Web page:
Janera Solomon leaving the Kelly Strayhorn Theater—she says she’s moving ‘into next chapter’ of her life

JANERA SOLOMON

by Christian Morrow, Courier Staff Writer

Janera Solomon came here with her family from Guyana when she was 9. By 25, she and her sister were selling steel drums they’d made—they learned from their father—at the Pittsburgh Three Rivers Arts Festival. By age 35, she had already been the executive director of the Kelly Strayhorn Theater in East Liberty for two years. Now after 11 years at the helm, she is stepping down at year’s end.

The KST board announced the transition in an Aug. 2 press announcement.

“I am very proud of the tremendous growth, accomplishments, and prominence that the Kelly Strayhorn Theater has achieved during the past 11 years. We have a great team and wonderful supporters,” Solomon said in the release. “While I have a mix of emotions as I move into this next chapter of my life, I will continue in the work that has become so important to me: supporting community anchor institutions and bringing diverse communities together through the arts.”

During her tenure, Solomon forged a number of alliances and partnerships within the region’s arts and foundation community, and as a consultant to entities such as the Museum of the African Diaspora in San Francisco, the August Wilson Center, Brooklyn Museum of Art, and several others with Toronto-based, cultural planning firm Lord Culture, she extended the KST’s footprint nationally and internationally as an arts destination in Pittsburgh.

As such, she helped to quadruple the theater’s annual operating budget from $300,000 to more than $1.35 million. That, in turn, enabled her to launch the KST’s innovative inclusive “Pay What Makes You Happy” ticketing model. She also managed the successful merger of the KST with the Pittsburgh Dance Alloy, expanding the theater’s programming and impact.

JANERA SOLOMON was an original member of the New Pittsburgh Courier’s Fab 40 honorees back in 2003, illustrated in this photo. After 11 years as executive director of the Kelly Strayhorn Theater in East Liberty, she’s leaving the post on Dec. 31.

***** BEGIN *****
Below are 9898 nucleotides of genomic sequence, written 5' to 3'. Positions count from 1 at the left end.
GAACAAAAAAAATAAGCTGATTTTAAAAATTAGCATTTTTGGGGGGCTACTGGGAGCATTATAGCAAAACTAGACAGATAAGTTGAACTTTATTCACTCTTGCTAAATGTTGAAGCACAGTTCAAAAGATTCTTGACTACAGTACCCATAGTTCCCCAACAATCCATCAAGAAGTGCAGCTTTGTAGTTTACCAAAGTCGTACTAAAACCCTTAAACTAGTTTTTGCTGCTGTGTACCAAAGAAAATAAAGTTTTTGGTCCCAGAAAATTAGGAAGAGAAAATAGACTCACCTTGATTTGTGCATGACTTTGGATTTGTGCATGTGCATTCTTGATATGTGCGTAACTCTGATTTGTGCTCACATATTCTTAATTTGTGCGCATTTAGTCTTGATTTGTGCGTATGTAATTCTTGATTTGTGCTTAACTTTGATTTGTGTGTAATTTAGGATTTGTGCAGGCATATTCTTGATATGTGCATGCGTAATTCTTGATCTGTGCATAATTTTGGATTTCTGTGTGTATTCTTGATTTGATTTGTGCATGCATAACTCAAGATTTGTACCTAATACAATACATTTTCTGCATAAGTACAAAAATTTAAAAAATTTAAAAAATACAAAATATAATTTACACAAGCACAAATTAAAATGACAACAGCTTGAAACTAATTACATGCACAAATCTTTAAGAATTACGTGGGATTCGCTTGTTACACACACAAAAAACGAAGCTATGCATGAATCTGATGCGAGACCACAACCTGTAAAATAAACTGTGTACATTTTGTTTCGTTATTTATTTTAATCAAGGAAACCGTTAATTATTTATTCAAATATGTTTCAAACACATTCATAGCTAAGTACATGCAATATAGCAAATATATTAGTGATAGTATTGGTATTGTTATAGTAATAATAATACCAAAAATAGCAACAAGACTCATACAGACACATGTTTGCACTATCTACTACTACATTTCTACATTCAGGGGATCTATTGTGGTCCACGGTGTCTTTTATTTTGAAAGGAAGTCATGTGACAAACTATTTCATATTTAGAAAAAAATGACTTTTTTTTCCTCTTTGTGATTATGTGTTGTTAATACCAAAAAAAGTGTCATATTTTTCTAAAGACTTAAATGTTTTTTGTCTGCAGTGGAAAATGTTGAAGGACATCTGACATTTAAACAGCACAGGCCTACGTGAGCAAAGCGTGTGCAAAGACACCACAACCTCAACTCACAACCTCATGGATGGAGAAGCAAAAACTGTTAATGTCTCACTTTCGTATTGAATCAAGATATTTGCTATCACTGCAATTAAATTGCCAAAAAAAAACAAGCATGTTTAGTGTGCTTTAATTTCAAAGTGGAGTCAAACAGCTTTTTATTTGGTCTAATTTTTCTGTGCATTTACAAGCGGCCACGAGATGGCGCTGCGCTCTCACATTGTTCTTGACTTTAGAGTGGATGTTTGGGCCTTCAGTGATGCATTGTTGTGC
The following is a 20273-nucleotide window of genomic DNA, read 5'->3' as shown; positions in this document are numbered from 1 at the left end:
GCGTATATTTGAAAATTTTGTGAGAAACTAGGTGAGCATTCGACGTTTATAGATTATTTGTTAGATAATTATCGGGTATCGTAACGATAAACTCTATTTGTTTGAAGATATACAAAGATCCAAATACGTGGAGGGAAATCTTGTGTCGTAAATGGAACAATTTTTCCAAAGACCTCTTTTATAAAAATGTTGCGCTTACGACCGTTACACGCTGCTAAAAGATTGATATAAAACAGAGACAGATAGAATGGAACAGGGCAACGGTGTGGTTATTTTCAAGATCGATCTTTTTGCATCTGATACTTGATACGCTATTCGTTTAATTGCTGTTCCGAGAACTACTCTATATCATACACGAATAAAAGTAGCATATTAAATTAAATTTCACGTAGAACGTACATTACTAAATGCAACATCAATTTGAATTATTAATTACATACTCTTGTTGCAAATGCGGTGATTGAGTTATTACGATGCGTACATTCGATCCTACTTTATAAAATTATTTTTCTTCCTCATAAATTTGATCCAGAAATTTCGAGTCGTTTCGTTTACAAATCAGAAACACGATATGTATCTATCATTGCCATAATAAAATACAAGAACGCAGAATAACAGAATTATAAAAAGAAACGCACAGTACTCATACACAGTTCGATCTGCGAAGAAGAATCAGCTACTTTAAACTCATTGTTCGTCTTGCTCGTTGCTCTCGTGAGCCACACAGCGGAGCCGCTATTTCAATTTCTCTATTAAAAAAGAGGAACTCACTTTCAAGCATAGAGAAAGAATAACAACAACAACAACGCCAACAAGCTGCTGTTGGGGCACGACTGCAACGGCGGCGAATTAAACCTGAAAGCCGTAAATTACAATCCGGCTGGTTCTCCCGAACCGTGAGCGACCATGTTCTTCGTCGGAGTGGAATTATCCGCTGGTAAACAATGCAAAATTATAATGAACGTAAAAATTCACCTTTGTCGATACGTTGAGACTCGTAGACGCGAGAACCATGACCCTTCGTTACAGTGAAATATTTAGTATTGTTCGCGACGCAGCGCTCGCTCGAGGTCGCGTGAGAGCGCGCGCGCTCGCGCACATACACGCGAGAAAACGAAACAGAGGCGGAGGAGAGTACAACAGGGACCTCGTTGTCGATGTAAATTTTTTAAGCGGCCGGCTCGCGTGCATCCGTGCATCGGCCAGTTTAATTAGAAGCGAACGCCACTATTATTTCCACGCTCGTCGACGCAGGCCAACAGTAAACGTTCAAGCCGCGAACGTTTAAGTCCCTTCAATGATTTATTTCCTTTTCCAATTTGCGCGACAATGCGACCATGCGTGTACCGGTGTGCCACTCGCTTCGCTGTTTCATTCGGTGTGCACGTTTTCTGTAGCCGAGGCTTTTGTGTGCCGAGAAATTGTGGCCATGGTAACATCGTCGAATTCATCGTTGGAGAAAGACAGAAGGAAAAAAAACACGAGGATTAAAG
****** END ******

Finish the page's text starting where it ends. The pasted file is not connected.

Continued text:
“Janera has been an outstanding visionary leader,” said Board Chair Yvonne Campos. “She has put KST on the map. We are very thankful for her dedication these past 11 years. It is our priority to find the best person who will lead us. It’s our job to carry her legacy forward.”

In a 2018 article posted to her LinkedIn page, Solomon said the KST can, and must, be a vehicle for cresting neighborhood equity through the arts.

“We are inextricably linked to our community—a mosaic of diverse neighborhoods, artists and fans,” she wrote. “By our mission, we are here be a catalyst for creative expression that bridges our diverse neighborhood.”

In an exclusive interview with the New Pittsburgh Courier, Solomon said that her tenure as executive director was filled with “so many great moments, it would be hard to choose. But, I would say, every time I see our theater filled with people, is a great moment. Even, when the theater is not filled, when the work or the conversation is meaningful, we are fulfilling our purpose. Those are great moments.”

And what about those steel drums she was selling at the Three Rivers Arts Festival? “I grew up with art. It is a part of my life,” she said. “And, those experiences with community festivals (like Three Rivers Arts Festival and Harambee) taught me early lessons about the value of artists and art to communities. Those moments set the stage for my work since; it is my love and appreciation for artists and creative expression that fuel my work at KST, and all that I do.”

Solomon told the Courier that the hardest part of running the Kelly Strayhorn Theater was the balancing act of fundraising, earning revenue and meeting a mission for arts organizations. But she’s “grateful for our supporters and proud of all we have accomplished the past 11 years.”

What’s next for Solomon, after she departs the Kelly Strayhorn Theater on Dec. 31?

“I’m looking forward to a bit of family time and creative time,” Solomon told the Courier, “to explore some percolating creative ideas!”

 

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